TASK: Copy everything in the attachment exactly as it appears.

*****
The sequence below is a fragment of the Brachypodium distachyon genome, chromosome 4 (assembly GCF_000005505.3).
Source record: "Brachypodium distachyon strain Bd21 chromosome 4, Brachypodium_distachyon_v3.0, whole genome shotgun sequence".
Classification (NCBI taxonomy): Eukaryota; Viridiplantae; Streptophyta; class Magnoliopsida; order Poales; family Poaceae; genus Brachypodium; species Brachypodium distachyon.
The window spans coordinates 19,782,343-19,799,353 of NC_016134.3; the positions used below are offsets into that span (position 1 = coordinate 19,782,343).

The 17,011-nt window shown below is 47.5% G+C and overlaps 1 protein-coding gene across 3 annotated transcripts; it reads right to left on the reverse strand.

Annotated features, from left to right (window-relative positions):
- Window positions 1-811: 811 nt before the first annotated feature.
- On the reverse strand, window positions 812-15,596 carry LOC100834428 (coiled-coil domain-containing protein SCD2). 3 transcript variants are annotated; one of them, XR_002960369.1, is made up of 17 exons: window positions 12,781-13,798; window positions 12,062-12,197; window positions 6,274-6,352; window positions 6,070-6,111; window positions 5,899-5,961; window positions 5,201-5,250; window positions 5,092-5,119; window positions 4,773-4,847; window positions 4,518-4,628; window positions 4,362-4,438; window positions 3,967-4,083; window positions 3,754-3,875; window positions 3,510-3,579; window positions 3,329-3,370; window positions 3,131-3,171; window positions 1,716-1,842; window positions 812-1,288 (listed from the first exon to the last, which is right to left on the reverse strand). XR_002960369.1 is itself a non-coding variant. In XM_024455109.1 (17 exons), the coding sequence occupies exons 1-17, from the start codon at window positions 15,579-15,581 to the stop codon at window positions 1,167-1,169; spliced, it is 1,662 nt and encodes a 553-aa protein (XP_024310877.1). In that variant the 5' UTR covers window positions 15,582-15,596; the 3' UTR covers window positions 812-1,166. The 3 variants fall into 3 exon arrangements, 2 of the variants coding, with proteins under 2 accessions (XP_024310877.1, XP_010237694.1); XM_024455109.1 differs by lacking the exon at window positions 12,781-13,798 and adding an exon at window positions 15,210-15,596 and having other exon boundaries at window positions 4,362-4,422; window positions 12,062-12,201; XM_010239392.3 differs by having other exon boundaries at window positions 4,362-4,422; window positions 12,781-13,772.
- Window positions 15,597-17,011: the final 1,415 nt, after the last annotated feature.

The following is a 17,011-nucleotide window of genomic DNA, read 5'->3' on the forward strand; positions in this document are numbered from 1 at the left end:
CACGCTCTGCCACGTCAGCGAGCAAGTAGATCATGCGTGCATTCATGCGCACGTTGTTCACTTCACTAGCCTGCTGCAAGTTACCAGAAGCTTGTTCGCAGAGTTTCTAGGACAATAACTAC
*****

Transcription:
The sequence below is a fragment of the Brachypodium distachyon genome, chromosome 4 (assembly GCF_000005505.3).
Source record: "Brachypodium distachyon strain Bd21 chromosome 4, Brachypodium_distachyon_v3.0, whole genome shotgun sequence".
Classification (NCBI taxonomy): Eukaryota; Viridiplantae; Streptophyta; class Magnoliopsida; order Poales; family Poaceae; genus Brachypodium; species Brachypodium distachyon.
The window spans coordinates 19,782,343-19,799,353 of NC_016134.3; the positions used below are offsets into that span (position 1 = coordinate 19,782,343).

The 17,011-nt window shown below is 47.5% G+C and overlaps 1 protein-coding gene across 3 annotated transcripts; it reads right to left on the reverse strand.

Annotated features, from left to right (window-relative positions):
- Window positions 1-811: 811 nt before the first annotated feature.
- On the reverse strand, window positions 812-15,596 carry LOC100834428 (coiled-coil domain-containing protein SCD2). 3 transcript variants are annotated; one of them, XR_002960369.1, is made up of 17 exons: window positions 12,781-13,798; window positions 12,062-12,197; window positions 6,274-6,352; window positions 6,070-6,111; window positions 5,899-5,961; window positions 5,201-5,250; window positions 5,092-5,119; window positions 4,773-4,847; window positions 4,518-4,628; window positions 4,362-4,438; window positions 3,967-4,083; window positions 3,754-3,875; window positions 3,510-3,579; window positions 3,329-3,370; window positions 3,131-3,171; window positions 1,716-1,842; window positions 812-1,288 (listed from the first exon to the last, which is right to left on the reverse strand). XR_002960369.1 is itself a non-coding variant. In XM_024455109.1 (17 exons), the coding sequence occupies exons 1-17, from the start codon at window positions 15,579-15,581 to the stop codon at window positions 1,167-1,169; spliced, it is 1,662 nt and encodes a 553-aa protein (XP_024310877.1). In that variant the 5' UTR covers window positions 15,582-15,596; the 3' UTR covers window positions 812-1,166. The 3 variants fall into 3 exon arrangements, 2 of the variants coding, with proteins under 2 accessions (XP_024310877.1, XP_010237694.1); XM_024455109.1 differs by lacking the exon at window positions 12,781-13,798 and adding an exon at window positions 15,210-15,596 and having other exon boundaries at window positions 4,362-4,422; window positions 12,062-12,201; XM_010239392.3 differs by having other exon boundaries at window positions 4,362-4,422; window positions 12,781-13,772.
- Window positions 15,597-17,011: the final 1,415 nt, after the last annotated feature.

The following is a 17,011-nucleotide window of genomic DNA, read 5'->3' on the forward strand; positions in this document are numbered from 1 at the left end:
CACGCTCTGCCACGTCAGCGAGCAAGTAGATCATGCGTGCATTCATGCGCACGTTGTTCACTTCACTAGCCTGCTGCAAGTTACCAGAAGCTTGTTCGCAGAGTTTCTAGGACAATAACTAC